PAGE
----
It is paradox that partly lies behind Orson Welle’s iconoclasm. The weakness of the king-figure (Citizen Kane, Amberson, Othello, MacBeth, Henry Vth, Hank Quinlan) whose light is always dimmed by their dark side. Welles confuses us as to which side of the line lies good and evil. Indeed, his Othello was based on the theory of ‘the perverse marriage’ – Othello and Iago welded together as the same person – potent/impotent, as honest/conniving, transparent/strategic, light/dark. One and the same person – a Steppenwolfe. The confusion is not intended to put us off the scent of the truth of the performance, but to represent the human condition – to make it transparent.
My own art is my educational and political research. Here, too, we confront questions of transparency or wonderment. Many of my colleagues opt for arcane methods to produce their insights, methods that command some degree of mysticism and awe. I was once told in a parent/teacher evening at Elliot’s school that the results of a certain test indicated such-and-such. The teacher presenting said that there was no need to explain how the test worked since we would not understand it – it was a matter for experts.
For me, this makes the test invalid. I have the ethical right to know the mechanisms by which my son is classified as bright, slow, worthy or otherwise – and to appeal them. That teacher had bought completely into the myth of expertise, yielded up their crtical judgement – accepted the technical technocratic narrative. Developers of tests like that are more like David Blane than Penn & Teller.
Social and educational researchers, school and hospital inspectors, auditors and all those professionals whose job it is to put life and work under scrutiny – all have the obligation to engage with our judgement and not to stupefy us. This means that the methods they use have to be accessible and visible, available for discussion and amendment, ready for appeal. They should rest for their authority on that same performer/audience partnership so doggedly sought by Welles, and not on awe and wonder. If parents cannot understand how a test works then it should not be used. If a respondent is not understanding of the purposes and mechanics of a survey or a focus group, then they should refuse to participate. If professional practitioners – teachers, policy officers, nurses, social workers – do not have the right to be represented in their own terms and to appeal to methods and aims of inspection then they, too, should be free not to participate.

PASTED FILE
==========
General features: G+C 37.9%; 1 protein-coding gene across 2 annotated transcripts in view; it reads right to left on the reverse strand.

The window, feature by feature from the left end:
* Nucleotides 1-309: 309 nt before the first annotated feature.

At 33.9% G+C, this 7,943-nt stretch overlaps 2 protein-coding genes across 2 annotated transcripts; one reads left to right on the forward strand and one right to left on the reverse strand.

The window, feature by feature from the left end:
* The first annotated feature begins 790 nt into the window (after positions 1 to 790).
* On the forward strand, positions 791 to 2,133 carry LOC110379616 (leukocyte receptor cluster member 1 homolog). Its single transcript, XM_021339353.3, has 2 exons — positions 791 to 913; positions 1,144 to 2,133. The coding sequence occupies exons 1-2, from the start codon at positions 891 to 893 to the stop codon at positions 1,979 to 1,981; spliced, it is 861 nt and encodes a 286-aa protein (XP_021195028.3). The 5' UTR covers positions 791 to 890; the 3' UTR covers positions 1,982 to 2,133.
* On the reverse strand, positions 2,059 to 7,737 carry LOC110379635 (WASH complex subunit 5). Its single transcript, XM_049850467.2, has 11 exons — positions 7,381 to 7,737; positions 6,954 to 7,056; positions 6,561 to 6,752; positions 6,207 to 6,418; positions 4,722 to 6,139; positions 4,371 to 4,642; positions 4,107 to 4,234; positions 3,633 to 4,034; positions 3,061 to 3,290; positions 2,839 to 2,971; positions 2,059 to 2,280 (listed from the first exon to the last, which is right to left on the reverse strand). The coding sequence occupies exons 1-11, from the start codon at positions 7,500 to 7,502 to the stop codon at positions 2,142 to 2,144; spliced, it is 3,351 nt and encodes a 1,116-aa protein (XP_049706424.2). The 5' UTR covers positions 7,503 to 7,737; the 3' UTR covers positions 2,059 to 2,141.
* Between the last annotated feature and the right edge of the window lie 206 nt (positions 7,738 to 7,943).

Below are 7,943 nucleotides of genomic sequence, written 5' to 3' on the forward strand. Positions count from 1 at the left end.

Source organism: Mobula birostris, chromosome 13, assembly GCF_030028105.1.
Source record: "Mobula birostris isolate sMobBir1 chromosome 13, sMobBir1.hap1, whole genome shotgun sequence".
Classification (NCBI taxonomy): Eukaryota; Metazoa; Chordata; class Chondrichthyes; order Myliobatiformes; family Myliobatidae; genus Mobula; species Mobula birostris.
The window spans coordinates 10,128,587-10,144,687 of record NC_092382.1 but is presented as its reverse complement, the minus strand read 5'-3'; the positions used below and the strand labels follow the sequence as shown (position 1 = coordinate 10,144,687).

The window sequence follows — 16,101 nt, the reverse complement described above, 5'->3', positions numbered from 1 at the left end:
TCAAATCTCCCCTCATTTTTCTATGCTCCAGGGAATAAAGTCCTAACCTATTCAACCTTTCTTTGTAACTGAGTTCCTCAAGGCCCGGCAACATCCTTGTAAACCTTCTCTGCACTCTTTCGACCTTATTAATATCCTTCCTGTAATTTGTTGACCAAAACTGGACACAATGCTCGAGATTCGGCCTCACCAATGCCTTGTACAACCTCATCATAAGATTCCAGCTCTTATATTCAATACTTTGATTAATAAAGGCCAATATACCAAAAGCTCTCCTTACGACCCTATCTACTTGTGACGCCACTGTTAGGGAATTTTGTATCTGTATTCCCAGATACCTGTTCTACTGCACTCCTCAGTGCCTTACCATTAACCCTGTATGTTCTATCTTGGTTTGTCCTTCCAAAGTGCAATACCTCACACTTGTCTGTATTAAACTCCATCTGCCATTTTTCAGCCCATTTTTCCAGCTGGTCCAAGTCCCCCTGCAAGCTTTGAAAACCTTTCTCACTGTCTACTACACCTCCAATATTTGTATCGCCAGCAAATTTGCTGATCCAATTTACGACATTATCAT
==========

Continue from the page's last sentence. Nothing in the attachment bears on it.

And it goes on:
In Miller’s play, The Crucible (a representation of The Witches of Salem with more than an echo of McCarthyism in the USA) Judge Danforth is challenged over the draconian punishments he is contemplating against alleged witches. He proclaims: “as God have not empowered me like Joshua to stop this sun from rising, so I cannot withhold from them the perfection of their punishment”. It is the ‘perfection’ of the method that protects it from appeal. The perfection of the trick that insists on wonder. The ‘perfection’ of expert authority that claims privilege. Expertise is part of our democracy, and so it should be flawed.